How nice that you had some friends accompany you! What a fun day!

    1. I need to learn to be a much better paddler--there is definitely an art to it. Pedaling requires much less skill!

  3. What a wonderful time!!! We missed Corvallis and it looks like we really missed something.

    I want to try to kayak but am a bit afraid. If the water is as calm as yours, I don't think I would be so fearful. Looks lovely.

    Beautiful photos of the eagle!

  4. Looks like a great day on the water! We miss McMenamin's!

  5. What an awesome day! Great friends, great weather, and great water. That is an amazing picture of the eagle...a WOW! for sure.

  6. A nice halcyon day on the river.
    PS - Is the covered bridge in Corvallis? I think my son took me to that area when I visited there.

    1. Yes, it is the Irish Bend bridge in Corvallis. Vic proposed to me there on a walk, so it is a special place for us. It is quite close to the OSU campus so it is likely you went there with your son.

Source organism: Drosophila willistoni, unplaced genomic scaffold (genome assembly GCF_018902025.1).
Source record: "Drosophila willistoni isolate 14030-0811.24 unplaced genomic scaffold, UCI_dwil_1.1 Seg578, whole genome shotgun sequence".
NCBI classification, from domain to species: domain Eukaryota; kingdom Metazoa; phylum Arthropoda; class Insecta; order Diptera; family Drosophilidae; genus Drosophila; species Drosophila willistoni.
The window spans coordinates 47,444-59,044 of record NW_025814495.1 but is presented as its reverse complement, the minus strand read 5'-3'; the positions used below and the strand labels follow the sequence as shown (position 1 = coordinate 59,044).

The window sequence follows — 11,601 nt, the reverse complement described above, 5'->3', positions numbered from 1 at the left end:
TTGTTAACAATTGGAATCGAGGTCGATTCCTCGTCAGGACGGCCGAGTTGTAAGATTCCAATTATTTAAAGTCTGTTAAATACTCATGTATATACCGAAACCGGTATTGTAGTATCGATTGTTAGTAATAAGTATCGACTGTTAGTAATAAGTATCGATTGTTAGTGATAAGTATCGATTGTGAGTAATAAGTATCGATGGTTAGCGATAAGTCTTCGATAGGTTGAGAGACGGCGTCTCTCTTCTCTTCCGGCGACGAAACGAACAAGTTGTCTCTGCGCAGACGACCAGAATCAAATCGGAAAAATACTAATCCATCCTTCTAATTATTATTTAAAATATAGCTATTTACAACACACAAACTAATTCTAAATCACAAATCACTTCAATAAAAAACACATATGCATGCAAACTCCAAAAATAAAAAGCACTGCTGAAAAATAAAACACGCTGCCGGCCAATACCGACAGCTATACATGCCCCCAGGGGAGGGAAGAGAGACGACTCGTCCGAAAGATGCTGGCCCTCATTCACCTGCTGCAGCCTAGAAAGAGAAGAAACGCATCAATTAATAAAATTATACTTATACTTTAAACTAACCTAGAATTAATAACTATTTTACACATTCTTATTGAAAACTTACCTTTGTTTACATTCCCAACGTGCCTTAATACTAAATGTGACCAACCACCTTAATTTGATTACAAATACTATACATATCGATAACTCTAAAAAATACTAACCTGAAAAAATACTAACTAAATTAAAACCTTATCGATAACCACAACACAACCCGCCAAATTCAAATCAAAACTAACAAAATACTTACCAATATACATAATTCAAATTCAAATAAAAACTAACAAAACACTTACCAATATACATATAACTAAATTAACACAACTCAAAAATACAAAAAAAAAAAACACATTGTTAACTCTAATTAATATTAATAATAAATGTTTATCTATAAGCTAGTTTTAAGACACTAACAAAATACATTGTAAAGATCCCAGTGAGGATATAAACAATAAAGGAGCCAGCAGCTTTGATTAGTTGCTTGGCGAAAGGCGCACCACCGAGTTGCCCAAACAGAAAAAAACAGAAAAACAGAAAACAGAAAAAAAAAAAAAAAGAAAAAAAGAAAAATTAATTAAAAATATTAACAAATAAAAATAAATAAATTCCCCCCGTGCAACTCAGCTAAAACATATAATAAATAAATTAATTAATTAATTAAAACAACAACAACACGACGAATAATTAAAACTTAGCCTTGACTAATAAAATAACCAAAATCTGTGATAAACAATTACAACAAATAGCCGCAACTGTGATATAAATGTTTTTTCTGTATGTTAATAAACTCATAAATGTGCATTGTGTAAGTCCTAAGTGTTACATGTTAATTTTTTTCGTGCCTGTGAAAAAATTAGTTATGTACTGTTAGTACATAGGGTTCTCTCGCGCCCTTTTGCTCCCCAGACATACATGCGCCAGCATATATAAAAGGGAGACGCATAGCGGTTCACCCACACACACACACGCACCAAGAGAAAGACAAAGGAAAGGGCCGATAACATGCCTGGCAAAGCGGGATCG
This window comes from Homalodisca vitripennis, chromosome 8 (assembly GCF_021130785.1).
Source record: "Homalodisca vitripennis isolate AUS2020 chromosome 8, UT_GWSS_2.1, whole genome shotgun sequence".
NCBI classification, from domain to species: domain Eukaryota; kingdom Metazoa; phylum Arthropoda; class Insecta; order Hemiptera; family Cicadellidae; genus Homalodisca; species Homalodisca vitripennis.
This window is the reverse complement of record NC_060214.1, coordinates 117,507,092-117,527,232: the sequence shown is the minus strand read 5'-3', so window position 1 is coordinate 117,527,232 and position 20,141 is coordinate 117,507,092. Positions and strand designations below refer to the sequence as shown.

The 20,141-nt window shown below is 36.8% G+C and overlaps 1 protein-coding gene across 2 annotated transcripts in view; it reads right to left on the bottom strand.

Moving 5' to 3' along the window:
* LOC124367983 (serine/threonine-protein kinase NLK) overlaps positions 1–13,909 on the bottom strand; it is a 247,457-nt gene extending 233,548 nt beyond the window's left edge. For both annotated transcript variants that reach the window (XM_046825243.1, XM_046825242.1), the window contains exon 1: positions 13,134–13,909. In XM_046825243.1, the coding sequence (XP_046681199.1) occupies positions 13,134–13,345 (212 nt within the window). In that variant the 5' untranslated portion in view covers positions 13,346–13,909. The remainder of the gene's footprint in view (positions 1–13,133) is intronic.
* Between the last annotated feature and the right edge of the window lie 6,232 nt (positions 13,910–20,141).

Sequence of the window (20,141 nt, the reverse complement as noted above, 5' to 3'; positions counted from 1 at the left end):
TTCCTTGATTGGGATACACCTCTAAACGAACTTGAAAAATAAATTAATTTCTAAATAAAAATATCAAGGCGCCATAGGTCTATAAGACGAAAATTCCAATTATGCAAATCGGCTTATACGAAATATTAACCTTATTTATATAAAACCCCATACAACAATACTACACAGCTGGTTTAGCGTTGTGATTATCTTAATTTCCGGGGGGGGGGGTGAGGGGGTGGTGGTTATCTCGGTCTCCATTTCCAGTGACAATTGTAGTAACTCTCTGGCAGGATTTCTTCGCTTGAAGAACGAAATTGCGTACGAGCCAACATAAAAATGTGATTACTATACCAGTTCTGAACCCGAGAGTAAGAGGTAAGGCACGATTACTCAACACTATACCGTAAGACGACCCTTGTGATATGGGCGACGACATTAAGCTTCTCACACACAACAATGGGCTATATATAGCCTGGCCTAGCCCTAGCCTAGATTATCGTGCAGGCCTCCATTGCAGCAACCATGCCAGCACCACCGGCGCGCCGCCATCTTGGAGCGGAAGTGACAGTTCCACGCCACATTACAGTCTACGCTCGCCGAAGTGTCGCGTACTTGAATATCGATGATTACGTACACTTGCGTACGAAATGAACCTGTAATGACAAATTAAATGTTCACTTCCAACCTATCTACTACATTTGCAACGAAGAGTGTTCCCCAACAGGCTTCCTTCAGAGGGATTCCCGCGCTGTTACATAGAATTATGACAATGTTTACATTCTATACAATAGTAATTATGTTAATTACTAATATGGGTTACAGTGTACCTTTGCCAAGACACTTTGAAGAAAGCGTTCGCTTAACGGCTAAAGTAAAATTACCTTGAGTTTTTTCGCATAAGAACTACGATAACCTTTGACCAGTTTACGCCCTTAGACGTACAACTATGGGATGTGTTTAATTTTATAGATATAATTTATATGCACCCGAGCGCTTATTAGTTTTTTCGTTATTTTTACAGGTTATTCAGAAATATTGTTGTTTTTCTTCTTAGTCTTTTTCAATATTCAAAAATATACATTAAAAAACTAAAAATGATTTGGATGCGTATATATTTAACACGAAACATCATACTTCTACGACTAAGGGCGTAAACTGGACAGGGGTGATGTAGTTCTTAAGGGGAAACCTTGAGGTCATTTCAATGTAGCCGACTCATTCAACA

7. I'll take a bald eagle sighting any day! (They are making a comeback here in central Pennsylvania.)

    1. Thanks, Jill. Good to know that we may see them in Pennsylvania!

  8. So sorry to hear about the beautiful river's troubles. It surprised me since I always think of Oregon as a leader in environmental concerns. But those bald eagle pictures were fabulous and a good indication that things are improving. I am really glad to hear about a flat water river in Oregon since those are the only kinds I paddle. Now if you would just be out there to provide another car for the shuttle that would be perfect!!

  9. Glad to hear the river has improved and people and wildlife are enjoying it. It looks like a wonderful place to paddle. I'm not into fast flowing rivers, and this one was right up my alley.

  10. Any day that includes a sighting of bald eagle is a good one in my opinion.

  11. When are you leaving for Glacier? Will you be posting along your route? I was hoping you use you as a resource to see where the good parks are along the way. The park reviews are ok in Kalispell/Hungry Horse, but east of that they're pretty dismal.
    Great pictures of the eagles. We have 4 up the hill from us, but they're always too high to see.